Instead Of Corporate Philanthropy, How About Corporate Volunteering?

It’s easy for large corporations to throw money at the issues they care about. But it’s more meaningful—for the company and the organizations they support—if they can lend manpower and expertise.

These are uniquely challenging times for those seeking social development. On the one hand, the demand for nonprofits to tackle entrenched problems has never been greater. Economic hardship around the world has swelled the ranks of individuals and communities in need. On the other hand, this is a time of austerity. From national budgets to foundation budgets to household budgets, resources are stretched thin. For those committed to the cause of social progress, the fundamental question today is how do we reconcile those dynamics? Put most bluntly: can we truly do more with less?

This post is part of a series on the future of service in America, in conjunction with Catchafire.

There is one school of thought that says we need to scale back our ambitions, perhaps by narrowing our focus, or accepting that certain achievements will have to wait for sunnier economic times. But for those unwilling to reconcile themselves to those limitations, the answer lies in innovation. And in that effort, the smart use of technology is central. Large companies can just give away money, but is that the best use of their resources, or the resources of their employees? Instead of, say, just giving away computers and routers, what if major corporations’ philanthropic efforts also involved providing expert know-how? Add to those routers the manpower and expertise to design and build software and infrastructure and you’ve truly made a difference.

This is the underlying belief of the Technology for Social Good program at JP Morgan Chase. Under this program, we are leveraging the strength and talent of our global staff to partner with organizations around the world and equip them with the tools to maximize the impact of every dollar they invest in their missions.

We’ve worked with a program called Operation Morale Call to connect deployed servicemen in Afghanistan with their loved ones via high end video, and with the The King Center, to digitize Martin Luther King, Jr.'s speeches, sermons, and correspondence, and develop an innovative, global educational website. These investments of resources can have a broad multiplier effect; each organization we work with can better use funds originally allocated for technology and invest them in other areas to directly meet their missions.

The driving principle behind this initiative—making an investment in an organization beyond a monetary commitment—should be a model for likeminded companies seeking to make the greatest difference for the communities they support. We do not want to minimize the importance of a financial contribution. That said, too often there is a disconnect between the company and its beneficiary. Instead, we should encourage the donating company to take a personal stake in the program, be it a one-off commitment or a long-term engagement.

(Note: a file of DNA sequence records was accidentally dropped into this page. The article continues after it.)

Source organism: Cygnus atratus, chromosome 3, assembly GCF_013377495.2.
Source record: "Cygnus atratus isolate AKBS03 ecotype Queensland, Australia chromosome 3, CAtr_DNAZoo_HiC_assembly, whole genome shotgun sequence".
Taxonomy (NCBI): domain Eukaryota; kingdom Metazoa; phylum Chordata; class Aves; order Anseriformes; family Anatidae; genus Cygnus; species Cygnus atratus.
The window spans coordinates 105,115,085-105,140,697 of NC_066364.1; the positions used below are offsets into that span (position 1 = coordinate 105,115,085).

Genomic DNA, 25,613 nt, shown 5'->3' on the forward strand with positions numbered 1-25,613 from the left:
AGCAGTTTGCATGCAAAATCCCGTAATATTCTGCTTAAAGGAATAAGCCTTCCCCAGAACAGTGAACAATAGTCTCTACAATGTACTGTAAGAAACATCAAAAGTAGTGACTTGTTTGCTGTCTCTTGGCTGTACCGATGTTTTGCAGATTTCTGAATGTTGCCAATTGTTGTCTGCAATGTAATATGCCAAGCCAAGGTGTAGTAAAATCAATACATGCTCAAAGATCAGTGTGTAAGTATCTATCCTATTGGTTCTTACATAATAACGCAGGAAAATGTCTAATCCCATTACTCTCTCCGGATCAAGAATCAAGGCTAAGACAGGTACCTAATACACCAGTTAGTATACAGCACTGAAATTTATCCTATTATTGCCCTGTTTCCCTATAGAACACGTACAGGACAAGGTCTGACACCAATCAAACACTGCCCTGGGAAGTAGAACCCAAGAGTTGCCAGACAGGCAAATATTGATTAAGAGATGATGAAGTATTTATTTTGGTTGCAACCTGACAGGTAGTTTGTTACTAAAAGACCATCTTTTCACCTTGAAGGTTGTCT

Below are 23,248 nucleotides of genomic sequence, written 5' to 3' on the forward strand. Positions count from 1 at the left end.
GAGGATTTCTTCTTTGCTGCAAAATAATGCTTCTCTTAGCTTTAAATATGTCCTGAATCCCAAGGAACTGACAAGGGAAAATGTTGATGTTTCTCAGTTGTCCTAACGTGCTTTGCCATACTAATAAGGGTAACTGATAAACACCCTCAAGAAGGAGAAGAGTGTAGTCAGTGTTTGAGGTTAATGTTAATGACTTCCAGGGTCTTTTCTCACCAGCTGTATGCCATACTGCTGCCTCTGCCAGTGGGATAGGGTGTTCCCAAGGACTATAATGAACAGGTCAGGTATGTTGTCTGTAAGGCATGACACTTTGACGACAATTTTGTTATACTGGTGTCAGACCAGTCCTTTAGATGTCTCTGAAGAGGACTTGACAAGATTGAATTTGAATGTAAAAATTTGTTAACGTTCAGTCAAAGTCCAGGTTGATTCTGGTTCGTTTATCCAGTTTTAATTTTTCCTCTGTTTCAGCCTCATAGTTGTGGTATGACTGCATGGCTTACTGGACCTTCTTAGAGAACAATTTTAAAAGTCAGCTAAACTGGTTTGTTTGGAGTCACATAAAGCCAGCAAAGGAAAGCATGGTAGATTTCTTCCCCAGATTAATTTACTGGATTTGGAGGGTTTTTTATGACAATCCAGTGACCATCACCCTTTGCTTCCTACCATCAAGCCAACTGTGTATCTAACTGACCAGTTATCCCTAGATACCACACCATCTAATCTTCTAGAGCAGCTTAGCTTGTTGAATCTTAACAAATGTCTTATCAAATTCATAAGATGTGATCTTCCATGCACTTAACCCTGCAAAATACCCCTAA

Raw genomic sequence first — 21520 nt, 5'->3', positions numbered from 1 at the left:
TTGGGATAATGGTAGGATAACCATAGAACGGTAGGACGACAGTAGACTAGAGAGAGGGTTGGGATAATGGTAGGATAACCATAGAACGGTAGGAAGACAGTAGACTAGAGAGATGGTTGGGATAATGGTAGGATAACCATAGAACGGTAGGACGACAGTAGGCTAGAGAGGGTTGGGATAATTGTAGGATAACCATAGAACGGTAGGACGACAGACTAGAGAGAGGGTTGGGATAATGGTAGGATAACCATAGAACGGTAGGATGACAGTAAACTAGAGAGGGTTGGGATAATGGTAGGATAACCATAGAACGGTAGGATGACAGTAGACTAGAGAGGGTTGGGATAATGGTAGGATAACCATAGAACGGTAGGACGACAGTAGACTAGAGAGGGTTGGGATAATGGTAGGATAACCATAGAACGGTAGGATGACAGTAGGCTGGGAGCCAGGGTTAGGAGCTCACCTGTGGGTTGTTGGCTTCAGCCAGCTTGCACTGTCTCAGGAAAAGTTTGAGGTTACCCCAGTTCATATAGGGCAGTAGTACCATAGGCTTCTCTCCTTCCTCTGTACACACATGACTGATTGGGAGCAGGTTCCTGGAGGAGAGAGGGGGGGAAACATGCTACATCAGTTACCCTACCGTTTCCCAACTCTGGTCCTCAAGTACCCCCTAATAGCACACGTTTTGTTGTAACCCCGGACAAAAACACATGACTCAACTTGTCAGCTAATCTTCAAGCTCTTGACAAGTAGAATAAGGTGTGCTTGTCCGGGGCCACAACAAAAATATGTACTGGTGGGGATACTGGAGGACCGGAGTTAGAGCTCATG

Challenging times require creative solutions. Working together, private companies, nonprofit organizations, governments, and other stakeholders can apply the same technological innovations that have boosted productivity around the world to make social programs ever more effective. As we look forward, expanding this mindset and building upon its foundation will be increasingly essential.

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  • Anders

    Ali's article and several comments resonate with those of us who are active in the STEM (science, technology, engineering and mathematics) education area. As someone who has worked as a bench scientist, a corporate philanthropy executive and now consults with non-profit education advocacy orgs. and educators, I know that neither cash giving alone, nor in kind giving of volunteer time alone can solve our nation's critical problems in education. Both are necessary! In this field the volunteer role is to offer unique expertise and validation of science,math, etc. as necessary building blocks for careers and personal "story telling" of how problem solving and critical thinking skills are developed through strong STEM education. Money is obviously necessary for innovative curriculum and teacher professional development (that departments of education should, but rarely pays for).
    Here is another area of expertise that can be offered by CSR professionals: How to strategically plan for and drive social change through private-public partnerships. Educators and government has little expertise in staging inter-corporate collaboration to drive social change. Corporate philanthropy can have enormous impact by leveraging combined cash and in kind charitable giving by multiple companies challenging policy makers to make strong commitments for support.

  • Lisa

    Providing manpower and expertise will only help if the nonprofit has
    enough funding to keep its doors open in the first place.  The economy has been pretty brutal on nonprofits, who have taken a
    double-beating of trying to serve more of those in need, but with less

    I've worked in corporate community relations giving away money and coordinating employee volunteerism, and also spent ten years as a development director for two nonprofits.  Having worked on both sides of the coin, so to speak, my experience has been that the primary reason corporations donate funds and sponsor events is for PR.  The primary reason they are providing more volunteers is because they are significantly scaling back or eliminating their financial support.  Very few are so altruistic that they are specifically interested in the missions of the nonprofits they support.  Nonprofits are continually being dictated to by their funders, who feel that its their money, so they should be heavily involved in how that money is spent, or dictate in excruciating detail what they will fund.  Often the nonprofits have to turn themselves inside out to receive the funding, tweaking or completely restructuring their programs to appease the funders, which takes them off their core mission.